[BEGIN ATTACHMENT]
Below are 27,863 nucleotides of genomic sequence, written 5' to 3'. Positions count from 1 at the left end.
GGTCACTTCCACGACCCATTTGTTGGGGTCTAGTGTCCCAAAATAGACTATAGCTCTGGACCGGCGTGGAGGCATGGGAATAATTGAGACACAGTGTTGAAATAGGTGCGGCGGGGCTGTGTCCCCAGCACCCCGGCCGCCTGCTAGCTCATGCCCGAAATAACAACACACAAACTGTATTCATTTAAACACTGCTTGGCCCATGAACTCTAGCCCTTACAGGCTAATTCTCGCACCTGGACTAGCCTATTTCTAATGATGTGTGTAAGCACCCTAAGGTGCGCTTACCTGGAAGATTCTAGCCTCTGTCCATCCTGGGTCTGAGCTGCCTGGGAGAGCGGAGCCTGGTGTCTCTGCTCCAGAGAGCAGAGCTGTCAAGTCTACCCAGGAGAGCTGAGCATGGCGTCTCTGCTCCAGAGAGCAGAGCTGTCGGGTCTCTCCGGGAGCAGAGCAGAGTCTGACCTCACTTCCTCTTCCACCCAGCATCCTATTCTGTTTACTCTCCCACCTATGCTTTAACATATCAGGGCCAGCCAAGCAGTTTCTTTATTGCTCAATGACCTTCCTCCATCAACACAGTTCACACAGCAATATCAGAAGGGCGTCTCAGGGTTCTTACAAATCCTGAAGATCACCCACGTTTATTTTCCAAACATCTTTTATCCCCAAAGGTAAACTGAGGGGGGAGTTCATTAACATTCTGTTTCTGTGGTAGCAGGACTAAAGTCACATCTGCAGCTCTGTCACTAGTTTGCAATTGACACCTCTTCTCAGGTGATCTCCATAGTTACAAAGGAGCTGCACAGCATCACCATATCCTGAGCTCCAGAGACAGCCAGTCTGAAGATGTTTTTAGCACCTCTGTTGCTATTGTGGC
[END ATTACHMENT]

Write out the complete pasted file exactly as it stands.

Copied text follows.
Below are 27,863 nucleotides of genomic sequence, written 5' to 3'. Positions count from 1 at the left end.
GGTCACTTCCACGACCCATTTGTTGGGGTCTAGTGTCCCAAAATAGACTATAGCTCTGGACCGGCGTGGAGGCATGGGAATAATTGAGACACAGTGTTGAAATAGGTGCGGCGGGGCTGTGTCCCCAGCACCCCGGCCGCCTGCTAGCTCATGCCCGAAATAACAACACACAAACTGTATTCATTTAAACACTGCTTGGCCCATGAACTCTAGCCCTTACAGGCTAATTCTCGCACCTGGACTAGCCTATTTCTAATGATGTGTGTAAGCACCCTAAGGTGCGCTTACCTGGAAGATTCTAGCCTCTGTCCATCCTGGGTCTGAGCTGCCTGGGAGAGCGGAGCCTGGTGTCTCTGCTCCAGAGAGCAGAGCTGTCAAGTCTACCCAGGAGAGCTGAGCATGGCGTCTCTGCTCCAGAGAGCAGAGCTGTCGGGTCTCTCCGGGAGCAGAGCAGAGTCTGACCTCACTTCCTCTTCCACCCAGCATCCTATTCTGTTTACTCTCCCACCTATGCTTTAACATATCAGGGCCAGCCAAGCAGTTTCTTTATTGCTCAATGACCTTCCTCCATCAACACAGTTCACACAGCAATATCAGAAGGGCGTCTCAGGGTTCTTACAAATCCTGAAGATCACCCACGTTTATTTTCCAAACATCTTTTATCCCCAAAGGTAAACTGAGGGGGGAGTTCATTAACATTCTGTTTCTGTGGTAGCAGGACTAAAGTCACATCTGCAGCTCTGTCACTAGTTTGCAATTGACACCTCTTCTCAGGTGATCTCCATAGTTACAAAGGAGCTGCACAGCATCACCATATCCTGAGCTCCAGAGACAGCCAGTCTGAAGATGTTTTTAGCACCTCTGTTGCTATTGTGGC